This opening is mostly abandoned as it’s been analyzed over time to yield no advantage for White.
1. e4 e5 2. Nf3 Nc6 Bc4 Be7
The Hungarian Defense is a variation of the Italian Game. The strategy behind the Hungarian Defense is to avoid the Giucco Piano and the Two Knights Defense. White usually dictates the direction of the game after playing the main line.
Queen’s Pawn (d4) Openings
Also known as Queen’s Pawn Game, refers to openings that start with d4. Queen’s Pawn openings, or d4 openings, start with 1. d4 and Black responds with something other than d5.
1. d4 f5
The Dutch Defense is an opening played with the Black pieces in response to 1. d4. The Dutch starts off with 1…f5 promising White an imbalanced pawn structure including blazing tactical combinations and announcing to both players to strap in and buckle up.
The only threat to be fully aware of when playing the Dutch is the temporary window of when the King is vulnerable due to pushing the f-pawn forward. If White simply continues to develop, then Black can continue and all is well. This threat to the King’s safety is the main reason the Nimzo-Indian Defense is more often played instead of the Dutch.
1. d4 Nf6 2. c4 e5
The Budapest Gambit, also known as the Budapest Defense, is an opening is played with the Black pieces. One of the more recent openings, the Budapest Gambit was seen officially for the first time at a tournament held in Budapest in 1916.
Black pushes the e-pawn up charging into it’s own slaughter as it would be appear. However, White usually does not capture the pawn as simply continuing to develop it more advantageous.
For more information on how to play this, see the complete guide on the Budapest Gambit.
Double Queen Pawn Openings
1. d4 d5
Double Queen Pawn Openings are openings beginning with 1. d4 d5 creating symmetry on the board.
1. d4 d5 2. Bf4 Nf6 3. Nf3
The London System is an excellent opening for the White pieces.
The Queen’s Gambit Declined Opening is played with the White pieces. Unlike King-Pawn openings that quickly erupt in attacks, the Queen’s Gambit delay the tactical attacks until after developing pieces and castling around the start of the middlegame.
White gambits the pawn on 2. c4 which is what gives this opening its edge. However, take the “gambit” part of this opening with a grain of salt because Black cannot keep the pawn after capturing. The c-pawn attacks Black’s center d4 pawn striking at the heart of the strong pawn structure. The Queen’s Gambit is a popular opening and commonly played in Grandmaster games. Unlike the King’s Gambit which puts the King at risk, the safety of the King is never jeopardized by advancing the pawn on the Queen side of the board.
Queen’s Gambit Accepted
1. d4 d5 2. c4 dxc4
The Queen’s Gambit Accepted is when Black accepts the gambit which in this case in the c4 pawn after 2. c4.
Note: Generally, accepting the gambit in the most straight forward defense which forces the gambiteer to prove it was worth it to sacrifice a piece.
With that being said, this doesn’t apply to The Queen’s Gambit Accepted. The position commonly produces a disadvantage for Black when trying to hold on the pawn after accepting the gambit. Instead of trying to run and save the pawn, Black could use the moves White takes to re-capture the pawn to develop pieces.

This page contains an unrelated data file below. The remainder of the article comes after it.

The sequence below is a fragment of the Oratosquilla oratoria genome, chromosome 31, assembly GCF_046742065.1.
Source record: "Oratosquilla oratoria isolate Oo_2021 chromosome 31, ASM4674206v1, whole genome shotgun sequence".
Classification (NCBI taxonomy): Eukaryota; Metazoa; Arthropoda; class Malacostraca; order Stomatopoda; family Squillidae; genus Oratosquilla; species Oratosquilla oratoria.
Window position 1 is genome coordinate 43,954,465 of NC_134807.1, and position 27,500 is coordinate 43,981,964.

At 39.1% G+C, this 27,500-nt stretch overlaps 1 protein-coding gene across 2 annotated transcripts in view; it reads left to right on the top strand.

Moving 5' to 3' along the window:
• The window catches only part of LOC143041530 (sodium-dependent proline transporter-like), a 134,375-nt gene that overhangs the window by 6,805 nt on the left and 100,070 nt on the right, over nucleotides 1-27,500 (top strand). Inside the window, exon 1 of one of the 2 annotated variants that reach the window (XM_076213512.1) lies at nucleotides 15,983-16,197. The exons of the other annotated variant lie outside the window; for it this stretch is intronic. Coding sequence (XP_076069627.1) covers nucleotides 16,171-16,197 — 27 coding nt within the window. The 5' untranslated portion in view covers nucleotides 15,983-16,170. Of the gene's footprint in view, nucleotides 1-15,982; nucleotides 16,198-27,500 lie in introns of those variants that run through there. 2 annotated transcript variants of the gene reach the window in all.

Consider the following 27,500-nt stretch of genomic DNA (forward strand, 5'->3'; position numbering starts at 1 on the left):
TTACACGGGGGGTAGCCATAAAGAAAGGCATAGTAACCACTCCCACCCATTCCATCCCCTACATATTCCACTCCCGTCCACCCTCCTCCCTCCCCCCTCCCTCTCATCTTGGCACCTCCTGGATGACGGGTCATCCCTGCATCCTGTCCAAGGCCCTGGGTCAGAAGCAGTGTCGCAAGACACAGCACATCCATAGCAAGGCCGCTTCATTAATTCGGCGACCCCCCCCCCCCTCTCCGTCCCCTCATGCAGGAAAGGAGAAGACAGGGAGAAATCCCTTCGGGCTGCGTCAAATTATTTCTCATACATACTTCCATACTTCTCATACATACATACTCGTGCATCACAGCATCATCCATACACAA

Like the Latvian Gambit, The Queen’s Gambit Accepted dates back to Damiano 1512. Back then, Black tried holding on to the pawn which as we learned, wasn’t the best approach.
1. d4 d5 2. c4 c6
The Slav Defense is transposed from the Queen’s Gambit Declined played with the Black pieces. The Slav and Semi-Slav have also become the most popular defense to 1. d4. This is due to the exciting positions that arise from the gambit with sacrificial tactics and variations.
Indian Game Openings
1. d4 Nf6
The Indian Game, also known as the Indian Defense, are openings that begin with 1. d4 Nf6. Black responds with one of many moves transposing into an Indian opening while White responds to 2… * also transposing into an Indian opening.
1. d4 Nf6 2. c4 e6 3. g3
The Catalan Opening is played with the White pieces and is one of the most solid openings you’ll ever play. The Catalan received its name in 1929, however the opening dates back nearly a millennium earlier. Nearly ever Grandmaster you could name has played the Catalan in tournaments. White fianchettoes the light-squared Bishop on g2 on the long open diagonal and provide a solid fortress of safety around the King after castling.
Flank openings are openings played by White, since White has the first move, that begin with moving a piece on one of the flanks, flanks being the areas of the board outside of the central d and e files. In other words, an opening that starts with a move other than the other openings we’ve gone over so far such as 1. e4 or 1. d4. The strategy behind flank openings is to attack the center, rather than take up space in it to occupy it.
The English Opening begins with 1. c4 attacking the center preventing White from playing 1. d4. White commonly follows up with 2. g3 to prepare for fianchettoing the light-squared Bishop. The English often transposes into another opening such as the Dutch Defense or the Queen’s Gambit Declined. Black commonly plays a reversed opening Sicilian Defense to create symmetry on the board.
1. Nf3 d5 2. c4
The Reti Opening is played with the White pieces. It was popularized by Alekhine in the 1920’s and started off describing any opening that began with White playing 1. Nf3 and 2. c4. Since then, it’s been analyzed over time and has been differentiated from other openings with their own classifications. Today, the Reti only refers to Black playing 1… d5.
White will fianchetto at least one Bishop, which is one of the strengths of playing the Reti. White is open to expand on either side of the board, or both at a moments notice while building pressure on Black
Played with the White pieces, the King’s Indian Attack is not an opening like other “openings” are openings. The King’s Indian Attack is a line that White can play regardless of nearly anything that Black plays. This is because of the compact piece structure that White develops. This structure gives White the freedom to be able to play this line in response to anything Black plays.
I hope this guide on the best Chess openings helped you. If you want to see the other guides like this one, you can read the complete guide on Chess Gambits.